Grain Inspection, Packers and Stockyards Administration (GIPSA) – The legislation also restricts the GIPSA Administration  from implementing certain regulations that would allow harmful government interference in the private market for the livestock and poultry industry.

Food and Drug Administration (FDA) – The FDA receives a total of almost $2.6 billion in discretionary funding in the bill, an increase of $91 million above the fiscal year 2013 enacted level. Total funding for the FDA, including revenue from user fees, is $4.4 billion. In addition to these amounts, the bill provides $85 million to restore the loss of funds due to OMB’s sequester of FDA user fees.

Commodity Futures Trading Commission (CFTC) – Included in the bill is $215 million for the CFTC, which is $100 million below the President’s budget request.

Conservation Programs – The bill provides $826 million for the Natural Resources Conservation Service – virtually the same as the fiscal year 2013 enacted level – to help farmers, ranchers, and private forest landowners conserve and protect their land.

Food and Nutrition Programs – The legislation contains discretionary funding, as well as mandatory funding required by law, for food and nutrition programs within USDA. This includes funding for the Special Supplemental Nutrition Program for Women, Infants, and Children (WIC), the Supplemental Nutrition Assistance Program (SNAP), and the Child Nutrition programs.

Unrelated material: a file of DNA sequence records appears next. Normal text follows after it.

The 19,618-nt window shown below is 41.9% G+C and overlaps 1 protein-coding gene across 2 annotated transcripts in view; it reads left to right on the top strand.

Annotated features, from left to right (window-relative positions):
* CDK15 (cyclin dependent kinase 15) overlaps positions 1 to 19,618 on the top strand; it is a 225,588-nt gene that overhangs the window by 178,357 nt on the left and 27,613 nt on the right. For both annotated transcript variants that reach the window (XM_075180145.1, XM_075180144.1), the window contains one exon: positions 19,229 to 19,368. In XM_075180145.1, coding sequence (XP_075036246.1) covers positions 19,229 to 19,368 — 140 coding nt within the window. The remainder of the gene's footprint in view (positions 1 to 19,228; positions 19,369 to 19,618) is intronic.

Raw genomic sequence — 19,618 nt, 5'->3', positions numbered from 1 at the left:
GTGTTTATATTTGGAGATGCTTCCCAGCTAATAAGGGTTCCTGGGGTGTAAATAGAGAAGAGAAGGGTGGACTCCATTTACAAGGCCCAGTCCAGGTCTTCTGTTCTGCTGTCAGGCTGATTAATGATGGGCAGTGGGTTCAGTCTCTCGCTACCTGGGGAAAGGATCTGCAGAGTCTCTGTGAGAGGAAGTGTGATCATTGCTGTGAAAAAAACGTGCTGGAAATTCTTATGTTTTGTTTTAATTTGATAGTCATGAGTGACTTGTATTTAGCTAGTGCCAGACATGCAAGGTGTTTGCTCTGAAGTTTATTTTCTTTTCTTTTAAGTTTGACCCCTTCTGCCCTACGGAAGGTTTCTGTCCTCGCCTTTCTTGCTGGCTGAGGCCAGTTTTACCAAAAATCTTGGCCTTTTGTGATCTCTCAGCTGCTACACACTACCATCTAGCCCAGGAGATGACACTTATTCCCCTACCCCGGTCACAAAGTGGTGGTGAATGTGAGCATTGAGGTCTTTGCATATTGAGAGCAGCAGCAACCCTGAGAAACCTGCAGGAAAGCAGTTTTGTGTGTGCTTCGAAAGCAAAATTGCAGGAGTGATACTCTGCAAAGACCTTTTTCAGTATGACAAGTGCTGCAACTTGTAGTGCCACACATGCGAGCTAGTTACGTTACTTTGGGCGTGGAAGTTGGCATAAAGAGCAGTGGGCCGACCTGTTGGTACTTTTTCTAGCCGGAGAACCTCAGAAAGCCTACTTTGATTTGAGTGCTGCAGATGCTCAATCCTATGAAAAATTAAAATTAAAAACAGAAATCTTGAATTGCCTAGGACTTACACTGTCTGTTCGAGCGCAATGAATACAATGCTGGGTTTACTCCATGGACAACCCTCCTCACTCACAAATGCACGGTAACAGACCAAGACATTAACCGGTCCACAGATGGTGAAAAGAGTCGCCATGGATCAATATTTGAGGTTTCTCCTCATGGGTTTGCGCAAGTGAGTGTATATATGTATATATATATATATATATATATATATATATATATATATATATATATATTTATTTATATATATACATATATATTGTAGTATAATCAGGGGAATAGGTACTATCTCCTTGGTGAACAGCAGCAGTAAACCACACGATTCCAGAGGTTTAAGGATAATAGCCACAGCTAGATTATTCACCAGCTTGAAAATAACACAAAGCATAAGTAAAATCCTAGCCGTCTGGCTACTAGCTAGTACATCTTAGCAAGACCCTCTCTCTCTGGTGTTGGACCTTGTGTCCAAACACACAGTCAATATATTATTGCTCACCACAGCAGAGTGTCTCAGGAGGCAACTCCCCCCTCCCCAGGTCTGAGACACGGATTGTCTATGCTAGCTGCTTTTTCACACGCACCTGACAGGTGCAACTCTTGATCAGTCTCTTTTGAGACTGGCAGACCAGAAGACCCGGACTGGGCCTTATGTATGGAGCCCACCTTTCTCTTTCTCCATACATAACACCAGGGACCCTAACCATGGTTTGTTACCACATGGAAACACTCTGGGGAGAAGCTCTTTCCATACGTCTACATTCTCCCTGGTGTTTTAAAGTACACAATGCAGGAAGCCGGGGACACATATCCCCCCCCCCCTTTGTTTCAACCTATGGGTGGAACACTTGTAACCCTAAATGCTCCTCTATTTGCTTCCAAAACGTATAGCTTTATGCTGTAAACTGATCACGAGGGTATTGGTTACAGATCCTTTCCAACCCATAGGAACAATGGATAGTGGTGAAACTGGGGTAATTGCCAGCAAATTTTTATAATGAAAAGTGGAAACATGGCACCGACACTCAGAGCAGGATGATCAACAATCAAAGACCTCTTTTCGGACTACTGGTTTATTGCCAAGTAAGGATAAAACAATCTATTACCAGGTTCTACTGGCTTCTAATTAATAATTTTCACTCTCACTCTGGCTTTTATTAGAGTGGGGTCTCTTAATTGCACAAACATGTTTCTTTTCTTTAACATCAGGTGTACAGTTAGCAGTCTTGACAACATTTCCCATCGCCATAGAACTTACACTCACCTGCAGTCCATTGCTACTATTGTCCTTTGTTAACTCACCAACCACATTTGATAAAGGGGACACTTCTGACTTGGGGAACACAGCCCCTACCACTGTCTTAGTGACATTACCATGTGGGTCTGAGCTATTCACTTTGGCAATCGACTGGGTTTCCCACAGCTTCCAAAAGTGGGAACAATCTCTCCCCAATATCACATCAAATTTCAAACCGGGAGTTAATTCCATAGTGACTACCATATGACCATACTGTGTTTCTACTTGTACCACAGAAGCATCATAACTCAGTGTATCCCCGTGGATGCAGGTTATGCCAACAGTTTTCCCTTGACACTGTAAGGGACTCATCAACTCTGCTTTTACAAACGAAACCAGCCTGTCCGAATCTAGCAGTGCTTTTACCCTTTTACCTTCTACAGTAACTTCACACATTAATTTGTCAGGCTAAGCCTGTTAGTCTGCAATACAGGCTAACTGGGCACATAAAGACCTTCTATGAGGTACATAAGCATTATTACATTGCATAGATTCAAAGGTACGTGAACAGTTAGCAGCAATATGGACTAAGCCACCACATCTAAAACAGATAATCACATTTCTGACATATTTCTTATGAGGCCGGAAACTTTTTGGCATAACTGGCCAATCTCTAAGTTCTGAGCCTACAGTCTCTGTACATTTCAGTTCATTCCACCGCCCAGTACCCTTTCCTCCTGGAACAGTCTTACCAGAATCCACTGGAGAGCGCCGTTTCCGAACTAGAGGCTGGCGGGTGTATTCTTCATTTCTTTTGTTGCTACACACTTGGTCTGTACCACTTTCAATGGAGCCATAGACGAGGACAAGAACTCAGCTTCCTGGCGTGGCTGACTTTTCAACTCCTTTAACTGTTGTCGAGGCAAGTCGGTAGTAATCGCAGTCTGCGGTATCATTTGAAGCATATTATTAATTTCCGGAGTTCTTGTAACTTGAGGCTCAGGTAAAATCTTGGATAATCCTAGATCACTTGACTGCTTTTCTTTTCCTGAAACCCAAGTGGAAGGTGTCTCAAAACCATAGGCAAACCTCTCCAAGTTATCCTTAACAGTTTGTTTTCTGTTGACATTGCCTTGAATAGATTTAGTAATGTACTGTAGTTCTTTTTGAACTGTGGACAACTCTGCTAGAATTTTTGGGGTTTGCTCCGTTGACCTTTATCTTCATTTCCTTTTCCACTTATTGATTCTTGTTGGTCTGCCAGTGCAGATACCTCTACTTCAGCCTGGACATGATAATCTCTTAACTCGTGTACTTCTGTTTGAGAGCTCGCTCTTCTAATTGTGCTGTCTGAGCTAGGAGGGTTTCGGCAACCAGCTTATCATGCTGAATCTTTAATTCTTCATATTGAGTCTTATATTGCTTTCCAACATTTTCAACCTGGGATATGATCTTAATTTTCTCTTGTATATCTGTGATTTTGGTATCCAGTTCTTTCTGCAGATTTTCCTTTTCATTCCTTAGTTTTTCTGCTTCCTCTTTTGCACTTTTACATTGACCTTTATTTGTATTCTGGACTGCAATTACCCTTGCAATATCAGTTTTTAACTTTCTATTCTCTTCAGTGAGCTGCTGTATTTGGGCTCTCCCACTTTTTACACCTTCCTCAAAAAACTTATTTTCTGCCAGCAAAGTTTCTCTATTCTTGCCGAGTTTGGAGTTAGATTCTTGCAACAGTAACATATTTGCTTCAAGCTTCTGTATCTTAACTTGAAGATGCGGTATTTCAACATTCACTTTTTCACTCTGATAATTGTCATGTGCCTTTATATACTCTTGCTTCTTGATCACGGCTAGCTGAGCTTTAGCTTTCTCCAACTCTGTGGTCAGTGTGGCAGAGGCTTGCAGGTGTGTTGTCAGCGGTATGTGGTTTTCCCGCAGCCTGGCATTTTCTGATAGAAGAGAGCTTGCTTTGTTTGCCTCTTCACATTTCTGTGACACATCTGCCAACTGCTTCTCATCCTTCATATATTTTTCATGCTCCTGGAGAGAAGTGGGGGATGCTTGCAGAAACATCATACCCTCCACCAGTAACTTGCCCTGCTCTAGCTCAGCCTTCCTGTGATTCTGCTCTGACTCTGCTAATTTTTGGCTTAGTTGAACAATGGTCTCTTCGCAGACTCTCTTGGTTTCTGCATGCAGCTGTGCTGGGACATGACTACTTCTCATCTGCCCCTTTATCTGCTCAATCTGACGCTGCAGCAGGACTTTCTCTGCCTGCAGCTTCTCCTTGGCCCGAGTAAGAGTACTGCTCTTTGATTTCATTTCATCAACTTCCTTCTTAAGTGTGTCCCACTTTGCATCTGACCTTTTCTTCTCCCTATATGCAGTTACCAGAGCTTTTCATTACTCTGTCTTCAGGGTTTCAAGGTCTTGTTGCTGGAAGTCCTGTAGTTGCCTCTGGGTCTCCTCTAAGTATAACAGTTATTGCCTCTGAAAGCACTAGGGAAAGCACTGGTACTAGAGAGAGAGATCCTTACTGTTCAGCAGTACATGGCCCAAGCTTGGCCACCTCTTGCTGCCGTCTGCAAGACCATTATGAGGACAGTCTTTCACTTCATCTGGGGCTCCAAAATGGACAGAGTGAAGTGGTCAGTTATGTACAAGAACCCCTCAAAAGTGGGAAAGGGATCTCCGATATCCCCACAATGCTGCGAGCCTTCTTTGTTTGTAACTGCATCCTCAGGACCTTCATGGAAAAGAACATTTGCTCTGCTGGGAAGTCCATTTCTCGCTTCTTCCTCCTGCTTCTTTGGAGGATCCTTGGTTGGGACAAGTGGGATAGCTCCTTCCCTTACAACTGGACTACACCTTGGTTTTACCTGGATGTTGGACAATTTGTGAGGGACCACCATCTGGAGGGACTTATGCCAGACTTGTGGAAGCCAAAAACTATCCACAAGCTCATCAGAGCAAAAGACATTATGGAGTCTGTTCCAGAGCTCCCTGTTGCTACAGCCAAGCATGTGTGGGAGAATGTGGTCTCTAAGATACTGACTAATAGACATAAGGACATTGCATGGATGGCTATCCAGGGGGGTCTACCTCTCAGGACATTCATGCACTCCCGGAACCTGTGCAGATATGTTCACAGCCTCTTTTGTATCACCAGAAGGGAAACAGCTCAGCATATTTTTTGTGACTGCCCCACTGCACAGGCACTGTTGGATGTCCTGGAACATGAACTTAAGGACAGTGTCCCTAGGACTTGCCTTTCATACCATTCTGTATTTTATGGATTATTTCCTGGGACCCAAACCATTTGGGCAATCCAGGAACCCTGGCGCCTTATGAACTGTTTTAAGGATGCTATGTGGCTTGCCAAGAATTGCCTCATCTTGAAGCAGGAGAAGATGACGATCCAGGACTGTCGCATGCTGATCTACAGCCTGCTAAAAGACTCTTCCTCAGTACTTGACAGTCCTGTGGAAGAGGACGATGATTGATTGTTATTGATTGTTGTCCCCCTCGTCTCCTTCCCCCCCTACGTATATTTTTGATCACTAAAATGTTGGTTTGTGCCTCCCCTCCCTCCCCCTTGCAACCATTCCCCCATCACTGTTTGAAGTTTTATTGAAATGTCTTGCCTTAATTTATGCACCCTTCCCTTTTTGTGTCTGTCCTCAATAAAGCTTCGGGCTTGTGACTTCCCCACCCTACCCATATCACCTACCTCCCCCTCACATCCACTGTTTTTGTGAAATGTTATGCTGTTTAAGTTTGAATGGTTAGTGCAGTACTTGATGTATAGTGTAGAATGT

• WIC – This program provides supplemental nutritional foods needed by pregnant and nursing mothers, babies and young children. The bill provides full funding for WIC at $6.7 billion – $153 million below the fiscal year 2013 enacted level – including the replenishment of the contingency reserve.
  • Child nutrition programs – The bill provides for $19.3 billion in required mandatory funding for child nutrition programs. This funding will provide for an estimated 5.6 billion free or reduced-price school lunches and snacks for 32.1 million children who qualify for the program.
  •  Supplemental Nutrition Assistance Program (SNAP) – The bill provides for $82.2 billion in required mandatory spending for SNAP.  This program provides food assistance to more than 47 million Americans on average every month.

Raising the federal debt limit is the next crucial deadline.  Congress agreed to suspend enforcement of the debt limit until February 7 under last October’s agreement to end the government shutdown.  The national debt currently stands at $17.2 trillion. Treasury Secretary Jack Lew has warned lawmakers that they must act by late February.  “If Congress is looking at the number the way we are — we have the best data — they would see that they would be looking more at the end of February than any time in March,” Lew said before an audience at the Council on Foreign Relations.